The scent is all spice, but not grassy, biting rye spices. Instead, it offers sweet baking spices—cloves, cinnamon, molasses—and maple syrup above all. The body is nicely chewy, and the dessert-rye hybrid keeps coming round again with gingerbread, molasses, maple, and only a hint of hot whiskey at the end.
It's clearly meant for sipping straight, but also uniquely suited for an amazing dessert-like twist on the Sazerac. Absolutely delicious.
Lock, Stock, and Barrel Rye
The latest release from Cooper Spirits, Lock, Stock, and Barrel has all of the stats for success. 13 years old, 100% Canadian rye, 101.3 proof, it's a whiskey with serious character. Sourced from Alberta Distillers, the aroma leaves no doubt that this is a world class rye. Aromas of spice, fruit, honey, caramel, and mint fairly explode out of the glass in a pleasantly aggressive way.
The flavor is similarly bold, yet balanced. It's quite spicy (no masking of the pure rye mashbill here), with loads of caramel balancing the winter spices, vanilla, and oak. It's huge stuff, and is equally as much fun on the rocks as it is neat. It just depends if you want an untamed or slightly more refined experience.
A mixture of whiskies aged in bourbon and Manzanilla sherry casks, this is my favorite Ardbeg to come out in some time. It strikes me as one of the more sherry-influenced Islay whiskies, and yet does a wonderful job of balancing out smoke, spice, and sweetness.
Earthy peat mixed with fruity sherry aromas draw you in, while typical Ardbeg campfire smoke and sea spray drifts from the glass. On drinking you'll find these flavors deepen and evolve, with an underlying caramel sweetness that ties together the oak, fruit, and smoke. Finishing long, complex, and satisfying, it's a thick and chewy dram that will stay with you all night.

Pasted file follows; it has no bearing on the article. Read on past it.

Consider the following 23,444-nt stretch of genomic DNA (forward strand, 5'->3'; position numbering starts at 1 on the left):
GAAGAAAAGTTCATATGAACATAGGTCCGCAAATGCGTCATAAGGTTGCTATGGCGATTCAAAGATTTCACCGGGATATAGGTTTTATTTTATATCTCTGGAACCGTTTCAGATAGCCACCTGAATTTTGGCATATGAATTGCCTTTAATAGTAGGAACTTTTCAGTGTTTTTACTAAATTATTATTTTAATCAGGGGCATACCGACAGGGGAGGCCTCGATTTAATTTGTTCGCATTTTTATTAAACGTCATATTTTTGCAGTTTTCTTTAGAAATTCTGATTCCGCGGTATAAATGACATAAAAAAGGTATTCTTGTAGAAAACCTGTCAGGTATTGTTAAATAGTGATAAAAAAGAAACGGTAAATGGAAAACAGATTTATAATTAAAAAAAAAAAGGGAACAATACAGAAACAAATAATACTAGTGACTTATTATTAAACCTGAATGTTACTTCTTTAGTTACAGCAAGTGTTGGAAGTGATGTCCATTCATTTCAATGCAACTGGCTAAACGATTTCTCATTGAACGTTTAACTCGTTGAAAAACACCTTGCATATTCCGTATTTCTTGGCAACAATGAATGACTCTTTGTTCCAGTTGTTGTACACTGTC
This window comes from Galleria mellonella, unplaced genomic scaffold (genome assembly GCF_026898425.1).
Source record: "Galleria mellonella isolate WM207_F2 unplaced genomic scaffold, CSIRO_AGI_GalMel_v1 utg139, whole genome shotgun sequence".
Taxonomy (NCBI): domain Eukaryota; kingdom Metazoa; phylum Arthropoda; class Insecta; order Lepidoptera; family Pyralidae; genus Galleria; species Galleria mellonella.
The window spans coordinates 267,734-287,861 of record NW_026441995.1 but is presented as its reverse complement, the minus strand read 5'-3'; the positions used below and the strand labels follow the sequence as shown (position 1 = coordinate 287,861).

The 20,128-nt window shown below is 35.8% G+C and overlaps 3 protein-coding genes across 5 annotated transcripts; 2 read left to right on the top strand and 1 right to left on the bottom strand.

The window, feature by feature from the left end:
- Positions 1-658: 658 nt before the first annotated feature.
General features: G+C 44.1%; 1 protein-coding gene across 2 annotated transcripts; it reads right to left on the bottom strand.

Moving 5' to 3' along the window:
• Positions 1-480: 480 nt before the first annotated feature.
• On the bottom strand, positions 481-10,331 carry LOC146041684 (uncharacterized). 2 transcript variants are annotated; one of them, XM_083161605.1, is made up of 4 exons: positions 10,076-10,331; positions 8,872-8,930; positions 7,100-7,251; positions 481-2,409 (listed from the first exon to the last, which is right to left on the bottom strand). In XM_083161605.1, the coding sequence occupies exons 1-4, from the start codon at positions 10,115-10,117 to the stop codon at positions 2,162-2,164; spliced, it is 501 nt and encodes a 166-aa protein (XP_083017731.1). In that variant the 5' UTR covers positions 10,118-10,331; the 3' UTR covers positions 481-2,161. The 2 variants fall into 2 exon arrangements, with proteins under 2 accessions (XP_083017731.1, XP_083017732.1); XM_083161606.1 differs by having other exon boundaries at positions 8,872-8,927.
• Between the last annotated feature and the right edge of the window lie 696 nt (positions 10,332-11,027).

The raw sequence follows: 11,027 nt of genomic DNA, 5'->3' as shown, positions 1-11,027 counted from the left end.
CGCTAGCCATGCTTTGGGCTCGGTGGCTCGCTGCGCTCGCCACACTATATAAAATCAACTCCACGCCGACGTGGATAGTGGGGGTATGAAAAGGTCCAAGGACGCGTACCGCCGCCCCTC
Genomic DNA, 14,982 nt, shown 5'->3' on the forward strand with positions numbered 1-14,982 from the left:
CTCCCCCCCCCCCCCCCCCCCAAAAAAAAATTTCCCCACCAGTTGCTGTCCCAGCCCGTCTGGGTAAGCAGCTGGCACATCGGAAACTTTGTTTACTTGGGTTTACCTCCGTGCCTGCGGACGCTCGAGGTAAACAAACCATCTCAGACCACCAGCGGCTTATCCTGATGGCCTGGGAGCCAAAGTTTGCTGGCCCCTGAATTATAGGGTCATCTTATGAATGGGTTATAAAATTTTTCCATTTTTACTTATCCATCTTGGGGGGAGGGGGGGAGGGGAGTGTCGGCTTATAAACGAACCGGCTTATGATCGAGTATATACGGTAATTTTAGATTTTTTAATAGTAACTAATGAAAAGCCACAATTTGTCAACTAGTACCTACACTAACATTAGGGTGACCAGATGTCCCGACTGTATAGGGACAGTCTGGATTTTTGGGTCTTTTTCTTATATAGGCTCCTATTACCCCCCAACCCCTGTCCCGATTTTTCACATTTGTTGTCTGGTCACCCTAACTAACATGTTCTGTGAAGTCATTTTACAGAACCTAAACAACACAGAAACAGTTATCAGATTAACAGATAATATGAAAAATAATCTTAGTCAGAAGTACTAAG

Powers John's Lane
Crafted at the New Midleton Distillery, this is a single pot still Irish whiskey, aged at least 12 years. Aged predominately in first fill ex-bourbon casks, with a small amount of the spirit aged in Oloroso sherry butts, it's reminiscent of an unpeated, muscular Highland Scotch.
The aroma is snappy, with honey and spice notes competing with oily leather and charred wood, plus dark chocolate in the background. The whiskey is huge and chewy, and while it starts out quite spicy, vanilla and apricot round things out, and then sweet cereal grains bring balance, with loads of apples and fresh green fruit. It finishes long and warm, with charred wood and honey. Bottled at 92 proof, this is Irish whisky worth seeking out.
Old Forester Birthday Bourbon 2013 Release
The 12th yearly release in the annual series from Old Forester, this 2013 bottling is a 12 year old bourbon from barrels filled on a single day of production, and it's a remarkable effort. It's sweet, spicy, and complex, while at the same time dangerously drinkable.